Jude Chinedu, Enugu
It took the observance of this year’s World Tourism Day to discover the tourism potential of Enugu State. The state is dotted with tourism sites ranging from waterfalls, caves and lakes to chains of mountains, which have remained untapped, with many left to rot.
Takeaway from the event was that a new chapter has been opened in the annals of the state’s tourism industry. Government expressed commitment to explore and market these sites to attract direct investment to boost its internally generated revenue.
Recently, Commissioner for Culture and Tourism, Ugonna Ibe, at the Ezeagu Tourist Complex, in Omughu, Obeleagu Umana, Udi Local Government, rolled out plans to revitalise the sector. He said the state was poised to move beyond the present economic realities occasioned by the decline in oil prices to tap into the breath-taking tourist attractions scattered in most communities.
This, he said, informed government’s aggressive construction of access roads in rural areas: “The government is open to and looking at direct concession or Private Public Partnership (PPP) arrangements with national or international investors on development of these tourist sites.”
Some tourism sites he said would be revitalised included Milikin Hill, Onyema Hill, Awhum Falls; Opi chain of eight lakes; Oji, Ajali, Duru, Ebonyi and Ezu Nmamu rivers as well as Nyaba, Akwuke and Ekulu beaches. Others are the Obinofia, Akpugoeze and Awa mangrove-tropical forests infested with Bezier wild lives and the Odoro Achi hot lake, Okpogho Oghe/Lejja Nsukka iron smelting and the Ugwu-Uto Pyramid of Nsude:
“These eco-beauties are what nature presents to us that desire harnessing. They have been tested through carbon dating and found that they dated over 3,000 years ago.”
Zonal Coordinator of Nigeria Tourism Development Corporation (NTDC), Mrs Chioma Ibe, urged Nigerians to patronise their God-given tourist’s sites, which were more natural and historic than artificial tourist sites found outside the country. She lauded the state government for investing in rural access roads and other amenities, which would further open-up the tourism potentials of the state and make the sector viable.
General Manager, Enugu State Tourism Board (ESTB), Chief Steve Odo, said the board was rebranding and marketing all tourist sites to make them attractive for both local and international investments. He added that a well harnessed tourism economy could catapult the state to an enviable position in terms of revenue generation and facilitate rural development of the state:
“Tourism can only thrive in the atmosphere of peace and tranquillity. Governor Ifeanyi Ugwuanyi has provided the right environment for tourism to blossom. Today, we are enjoying peaceful and serene atmosphere, hence tourism is thriving well.
“However, the question is; is the state really reaping the fruit of her tourism potential? The answer is yes and no. That is why this year’s theme of ‘Tourism and rural development,’ is very apt.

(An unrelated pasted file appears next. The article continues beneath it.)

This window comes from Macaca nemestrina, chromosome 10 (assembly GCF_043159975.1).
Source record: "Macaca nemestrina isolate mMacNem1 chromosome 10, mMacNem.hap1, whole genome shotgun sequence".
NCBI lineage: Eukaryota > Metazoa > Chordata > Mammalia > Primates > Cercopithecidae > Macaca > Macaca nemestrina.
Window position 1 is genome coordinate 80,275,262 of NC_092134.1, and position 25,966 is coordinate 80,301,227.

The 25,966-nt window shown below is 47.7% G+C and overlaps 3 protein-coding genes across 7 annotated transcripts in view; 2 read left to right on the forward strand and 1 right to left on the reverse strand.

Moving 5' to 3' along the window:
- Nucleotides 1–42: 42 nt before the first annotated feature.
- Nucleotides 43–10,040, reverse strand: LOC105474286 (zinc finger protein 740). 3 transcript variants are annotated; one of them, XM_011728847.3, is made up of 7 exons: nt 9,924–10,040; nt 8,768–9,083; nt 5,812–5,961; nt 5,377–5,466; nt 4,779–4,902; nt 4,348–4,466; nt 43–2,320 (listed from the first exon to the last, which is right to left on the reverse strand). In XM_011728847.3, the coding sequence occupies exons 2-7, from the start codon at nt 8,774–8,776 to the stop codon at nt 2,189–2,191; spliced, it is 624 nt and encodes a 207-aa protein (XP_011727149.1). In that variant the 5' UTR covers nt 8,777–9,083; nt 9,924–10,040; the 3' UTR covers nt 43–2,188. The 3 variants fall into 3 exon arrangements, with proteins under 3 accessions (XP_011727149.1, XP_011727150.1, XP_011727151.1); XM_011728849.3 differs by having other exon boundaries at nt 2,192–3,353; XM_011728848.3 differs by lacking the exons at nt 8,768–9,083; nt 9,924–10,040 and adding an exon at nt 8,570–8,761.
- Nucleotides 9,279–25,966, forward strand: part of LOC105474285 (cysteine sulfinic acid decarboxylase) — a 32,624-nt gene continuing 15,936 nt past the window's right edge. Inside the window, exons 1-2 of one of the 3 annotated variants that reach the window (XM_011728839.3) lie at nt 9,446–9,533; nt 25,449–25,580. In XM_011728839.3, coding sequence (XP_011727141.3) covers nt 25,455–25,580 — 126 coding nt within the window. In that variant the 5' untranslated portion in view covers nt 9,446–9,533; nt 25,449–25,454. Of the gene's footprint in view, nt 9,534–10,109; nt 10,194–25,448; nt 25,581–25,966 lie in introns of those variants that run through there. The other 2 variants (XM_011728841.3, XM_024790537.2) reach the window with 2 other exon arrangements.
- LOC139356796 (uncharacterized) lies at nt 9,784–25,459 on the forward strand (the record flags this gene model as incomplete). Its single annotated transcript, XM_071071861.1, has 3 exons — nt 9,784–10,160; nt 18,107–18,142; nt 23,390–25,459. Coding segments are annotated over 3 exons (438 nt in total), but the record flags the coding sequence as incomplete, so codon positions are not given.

Facilitator of the World Tourism Day celebration in the state, Uche Ugwu, said the celebration rekindled the excitement which tourism brings especially in the minds of residents of the state: “The security, logistics, cultural displays, masquerades and local cuisine at Ezeagu Tourism Complex were so superb. I bet that tourists to the complex will have a testimony to share and want a repeat visit.”
The outing was an opportunity for residents to highlight their plight. Chief Vincent Enih, who spoke on behalf of the community, regretted that Omughu has been overlooked in terms of democratic dividends be successive administrations: “Government should provide the community with good road network that will lead people to the waterfalls.
“Government should beautify the waterfalls environment to meet world standard and the standards of other states. This will help to create job opportunities for our youth and the people of Omughu. The waterfalls, the source of the Omughu Lake has its own attractions. We also want government to intervene so that is can attract tourists.”
A stakeholder, Chief John Osoegbunam, said they were not impressed by the promises made by the government during the exhibition because many of such promises in the past were never fulfilled: “We are not happy.
“We don’t know why government has decided to abandon us. We are a peaceful people. Aside the caves, lakes and waterfalls, which we are endowed with, we are great farmers. But we don’t have roads. Our schools are in shamble and our hospital is nothing to write home about.
“We are suffering in the midst of huge natural endowments that can sustain the state economically if properly harnessed. We can feed the entire state with government partnership and good access roads to transport our farm produce.”
A tourist, Kelvin Obioma, said the Okpoku spring and groove of the Ezeagu Tourist Complex provided a relaxing and healing effect on him after the stress and noise of the metropolis.
Another tourist, Miss Joy Anioke, said the experience was wonderful and breath-taking as the complex provided an avenue for her to interact with nature: “This is the best place to unwind. And to discover that there are so many other sites is so exciting. I will be making a return trip here and I definitely won’t be coming alone.”
Tourism is one of the most potent drivers of economic growth and job creation globally. This was clearly stated by a research conducted in 185 countries by the World Travel and Tourism Council (WTTC).
The report indicates that in 2019, the travel and tourism sector experienced 3.5 per cent growth, outpacing the global economy growth of 2.5 per cent for the ninth consecutive year. Tourism added $8.9 trillion to the world’s GDP, which is 10.3 per cent, while contributing 330 million new jobs globally.